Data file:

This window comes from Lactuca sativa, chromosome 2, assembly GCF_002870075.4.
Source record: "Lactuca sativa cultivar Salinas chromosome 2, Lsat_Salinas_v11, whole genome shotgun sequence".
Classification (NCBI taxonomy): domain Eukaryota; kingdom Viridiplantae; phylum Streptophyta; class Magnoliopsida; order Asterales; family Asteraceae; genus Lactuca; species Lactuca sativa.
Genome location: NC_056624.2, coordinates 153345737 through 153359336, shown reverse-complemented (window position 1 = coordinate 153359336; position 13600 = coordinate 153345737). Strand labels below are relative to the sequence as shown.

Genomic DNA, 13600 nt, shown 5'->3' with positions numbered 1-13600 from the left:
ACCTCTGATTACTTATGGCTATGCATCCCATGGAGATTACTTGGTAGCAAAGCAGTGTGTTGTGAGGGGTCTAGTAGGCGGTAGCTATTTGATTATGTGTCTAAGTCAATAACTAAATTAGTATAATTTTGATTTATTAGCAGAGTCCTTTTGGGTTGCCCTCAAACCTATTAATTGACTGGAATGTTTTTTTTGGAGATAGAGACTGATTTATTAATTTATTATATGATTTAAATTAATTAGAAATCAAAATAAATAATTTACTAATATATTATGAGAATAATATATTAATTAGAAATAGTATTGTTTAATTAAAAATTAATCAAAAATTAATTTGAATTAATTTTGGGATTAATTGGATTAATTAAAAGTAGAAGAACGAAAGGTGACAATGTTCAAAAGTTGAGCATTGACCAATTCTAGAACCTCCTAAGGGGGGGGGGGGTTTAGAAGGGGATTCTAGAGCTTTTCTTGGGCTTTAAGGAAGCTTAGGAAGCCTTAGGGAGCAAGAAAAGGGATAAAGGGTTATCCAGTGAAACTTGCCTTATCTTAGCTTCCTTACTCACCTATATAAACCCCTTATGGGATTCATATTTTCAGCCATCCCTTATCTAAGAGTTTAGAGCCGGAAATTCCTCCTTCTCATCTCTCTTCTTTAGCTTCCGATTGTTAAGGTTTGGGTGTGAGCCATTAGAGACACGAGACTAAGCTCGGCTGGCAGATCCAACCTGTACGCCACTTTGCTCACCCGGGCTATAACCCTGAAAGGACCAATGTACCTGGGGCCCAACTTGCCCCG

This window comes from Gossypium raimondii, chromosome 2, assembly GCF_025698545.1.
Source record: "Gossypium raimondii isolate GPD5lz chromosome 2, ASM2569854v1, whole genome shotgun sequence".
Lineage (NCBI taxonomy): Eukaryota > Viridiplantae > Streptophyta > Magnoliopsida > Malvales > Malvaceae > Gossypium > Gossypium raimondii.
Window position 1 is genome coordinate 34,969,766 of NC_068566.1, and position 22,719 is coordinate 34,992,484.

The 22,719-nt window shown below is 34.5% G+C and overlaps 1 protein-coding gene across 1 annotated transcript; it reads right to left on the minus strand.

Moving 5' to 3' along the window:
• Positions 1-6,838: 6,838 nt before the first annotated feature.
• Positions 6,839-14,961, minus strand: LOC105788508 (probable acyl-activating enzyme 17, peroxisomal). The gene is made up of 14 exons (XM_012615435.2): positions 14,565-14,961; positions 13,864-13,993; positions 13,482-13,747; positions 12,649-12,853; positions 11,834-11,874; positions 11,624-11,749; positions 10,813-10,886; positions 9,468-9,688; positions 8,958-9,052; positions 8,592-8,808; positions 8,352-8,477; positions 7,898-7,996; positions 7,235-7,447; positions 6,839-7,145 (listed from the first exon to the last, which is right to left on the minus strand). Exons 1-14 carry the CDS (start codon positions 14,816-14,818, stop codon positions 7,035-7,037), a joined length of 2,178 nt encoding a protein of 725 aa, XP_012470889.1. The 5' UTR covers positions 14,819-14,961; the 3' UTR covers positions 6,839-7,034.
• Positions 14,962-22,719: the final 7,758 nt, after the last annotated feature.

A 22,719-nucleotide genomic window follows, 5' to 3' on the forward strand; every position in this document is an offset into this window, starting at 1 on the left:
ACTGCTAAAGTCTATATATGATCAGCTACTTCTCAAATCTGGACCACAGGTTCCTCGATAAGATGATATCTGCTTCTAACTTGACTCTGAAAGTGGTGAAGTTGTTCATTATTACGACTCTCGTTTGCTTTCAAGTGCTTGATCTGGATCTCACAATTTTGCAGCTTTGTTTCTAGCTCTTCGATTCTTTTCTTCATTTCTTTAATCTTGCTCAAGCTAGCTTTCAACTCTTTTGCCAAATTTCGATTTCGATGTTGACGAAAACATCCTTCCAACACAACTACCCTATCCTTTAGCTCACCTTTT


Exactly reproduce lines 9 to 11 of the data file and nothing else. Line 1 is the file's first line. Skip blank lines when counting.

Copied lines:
Lineage (NCBI taxonomy): Eukaryota > Viridiplantae > Streptophyta > Magnoliopsida > Malvales > Malvaceae > Gossypium > Gossypium raimondii.
Window position 1 is genome coordinate 34,969,766 of NC_068566.1, and position 22,719 is coordinate 34,992,484.

The 22,719-nt window shown below is 34.5% G+C and overlaps 1 protein-coding gene across 1 annotated transcript; it reads right to left on the minus strand.